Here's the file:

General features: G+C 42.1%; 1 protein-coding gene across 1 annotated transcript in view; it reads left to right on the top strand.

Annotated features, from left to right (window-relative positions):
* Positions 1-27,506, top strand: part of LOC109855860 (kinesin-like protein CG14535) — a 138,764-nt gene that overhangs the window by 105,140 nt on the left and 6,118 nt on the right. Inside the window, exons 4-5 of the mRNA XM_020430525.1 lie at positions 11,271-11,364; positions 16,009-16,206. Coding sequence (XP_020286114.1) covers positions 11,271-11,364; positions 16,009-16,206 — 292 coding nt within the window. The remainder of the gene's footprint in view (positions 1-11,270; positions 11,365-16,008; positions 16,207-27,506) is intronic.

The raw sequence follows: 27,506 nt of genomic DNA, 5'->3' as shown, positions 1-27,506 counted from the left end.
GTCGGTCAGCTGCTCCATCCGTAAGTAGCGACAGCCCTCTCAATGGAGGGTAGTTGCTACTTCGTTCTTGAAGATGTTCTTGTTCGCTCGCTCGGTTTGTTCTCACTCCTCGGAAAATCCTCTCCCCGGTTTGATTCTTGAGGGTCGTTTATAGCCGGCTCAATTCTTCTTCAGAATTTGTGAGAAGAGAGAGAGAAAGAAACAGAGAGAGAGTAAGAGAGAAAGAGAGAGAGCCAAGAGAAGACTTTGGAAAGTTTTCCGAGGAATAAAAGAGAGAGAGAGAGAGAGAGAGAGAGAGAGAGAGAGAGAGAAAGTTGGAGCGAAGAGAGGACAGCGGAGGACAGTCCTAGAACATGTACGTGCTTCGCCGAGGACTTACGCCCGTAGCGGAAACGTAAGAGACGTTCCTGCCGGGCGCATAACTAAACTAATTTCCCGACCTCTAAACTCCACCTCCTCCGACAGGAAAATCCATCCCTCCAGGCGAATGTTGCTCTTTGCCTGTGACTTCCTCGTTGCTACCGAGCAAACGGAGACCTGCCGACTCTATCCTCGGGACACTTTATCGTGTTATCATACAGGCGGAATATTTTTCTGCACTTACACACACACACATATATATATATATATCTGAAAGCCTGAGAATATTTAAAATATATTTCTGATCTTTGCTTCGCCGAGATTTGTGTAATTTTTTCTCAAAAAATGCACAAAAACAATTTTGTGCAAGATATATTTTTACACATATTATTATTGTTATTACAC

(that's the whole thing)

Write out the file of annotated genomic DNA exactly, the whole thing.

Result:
General features: G+C 42.1%; 1 protein-coding gene across 1 annotated transcript in view; it reads left to right on the top strand.

Annotated features, from left to right (window-relative positions):
* Positions 1-27,506, top strand: part of LOC109855860 (kinesin-like protein CG14535) — a 138,764-nt gene that overhangs the window by 105,140 nt on the left and 6,118 nt on the right. Inside the window, exons 4-5 of the mRNA XM_020430525.1 lie at positions 11,271-11,364; positions 16,009-16,206. Coding sequence (XP_020286114.1) covers positions 11,271-11,364; positions 16,009-16,206 — 292 coding nt within the window. The remainder of the gene's footprint in view (positions 1-11,270; positions 11,365-16,008; positions 16,207-27,506) is intronic.

The raw sequence follows: 27,506 nt of genomic DNA, 5'->3' as shown, positions 1-27,506 counted from the left end.
GTCGGTCAGCTGCTCCATCCGTAAGTAGCGACAGCCCTCTCAATGGAGGGTAGTTGCTACTTCGTTCTTGAAGATGTTCTTGTTCGCTCGCTCGGTTTGTTCTCACTCCTCGGAAAATCCTCTCCCCGGTTTGATTCTTGAGGGTCGTTTATAGCCGGCTCAATTCTTCTTCAGAATTTGTGAGAAGAGAGAGAGAAAGAAACAGAGAGAGAGTAAGAGAGAAAGAGAGAGAGCCAAGAGAAGACTTTGGAAAGTTTTCCGAGGAATAAAAGAGAGAGAGAGAGAGAGAGAGAGAGAGAGAGAGAGAGAGAAAGTTGGAGCGAAGAGAGGACAGCGGAGGACAGTCCTAGAACATGTACGTGCTTCGCCGAGGACTTACGCCCGTAGCGGAAACGTAAGAGACGTTCCTGCCGGGCGCATAACTAAACTAATTTCCCGACCTCTAAACTCCACCTCCTCCGACAGGAAAATCCATCCCTCCAGGCGAATGTTGCTCTTTGCCTGTGACTTCCTCGTTGCTACCGAGCAAACGGAGACCTGCCGACTCTATCCTCGGGACACTTTATCGTGTTATCATACAGGCGGAATATTTTTCTGCACTTACACACACACACATATATATATATATATCTGAAAGCCTGAGAATATTTAAAATATATTTCTGATCTTTGCTTCGCCGAGATTTGTGTAATTTTTTCTCAAAAAATGCACAAAAACAATTTTGTGCAAGATATATTTTTACACATATTATTATTGTTATTACAC